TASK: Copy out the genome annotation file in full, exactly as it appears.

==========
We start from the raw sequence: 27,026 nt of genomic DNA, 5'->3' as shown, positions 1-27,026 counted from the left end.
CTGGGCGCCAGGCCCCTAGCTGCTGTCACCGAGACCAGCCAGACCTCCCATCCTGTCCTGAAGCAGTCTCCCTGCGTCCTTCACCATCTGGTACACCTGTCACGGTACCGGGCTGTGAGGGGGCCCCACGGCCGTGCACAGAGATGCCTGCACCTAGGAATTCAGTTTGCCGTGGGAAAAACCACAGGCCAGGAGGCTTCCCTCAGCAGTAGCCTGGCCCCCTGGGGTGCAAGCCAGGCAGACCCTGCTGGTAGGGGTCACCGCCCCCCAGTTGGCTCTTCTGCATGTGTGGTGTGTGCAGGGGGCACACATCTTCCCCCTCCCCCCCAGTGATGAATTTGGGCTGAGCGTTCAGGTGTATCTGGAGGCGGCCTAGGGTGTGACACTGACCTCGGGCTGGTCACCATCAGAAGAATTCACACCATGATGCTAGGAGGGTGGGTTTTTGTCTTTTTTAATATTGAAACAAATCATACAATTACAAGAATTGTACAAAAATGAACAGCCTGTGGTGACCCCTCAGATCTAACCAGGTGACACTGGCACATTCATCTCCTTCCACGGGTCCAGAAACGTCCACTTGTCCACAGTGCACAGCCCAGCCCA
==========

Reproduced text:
We start from the raw sequence: 27,026 nt of genomic DNA, 5'->3' as shown, positions 1-27,026 counted from the left end.
CTGGGCGCCAGGCCCCTAGCTGCTGTCACCGAGACCAGCCAGACCTCCCATCCTGTCCTGAAGCAGTCTCCCTGCGTCCTTCACCATCTGGTACACCTGTCACGGTACCGGGCTGTGAGGGGGCCCCACGGCCGTGCACAGAGATGCCTGCACCTAGGAATTCAGTTTGCCGTGGGAAAAACCACAGGCCAGGAGGCTTCCCTCAGCAGTAGCCTGGCCCCCTGGGGTGCAAGCCAGGCAGACCCTGCTGGTAGGGGTCACCGCCCCCCAGTTGGCTCTTCTGCATGTGTGGTGTGTGCAGGGGGCACACATCTTCCCCCTCCCCCCCAGTGATGAATTTGGGCTGAGCGTTCAGGTGTATCTGGAGGCGGCCTAGGGTGTGACACTGACCTCGGGCTGGTCACCATCAGAAGAATTCACACCATGATGCTAGGAGGGTGGGTTTTTGTCTTTTTTAATATTGAAACAAATCATACAATTACAAGAATTGTACAAAAATGAACAGCCTGTGGTGACCCCTCAGATCTAACCAGGTGACACTGGCACATTCATCTCCTTCCACGGGTCCAGAAACGTCCACTTGTCCACAGTGCACAGCCCAGCCCA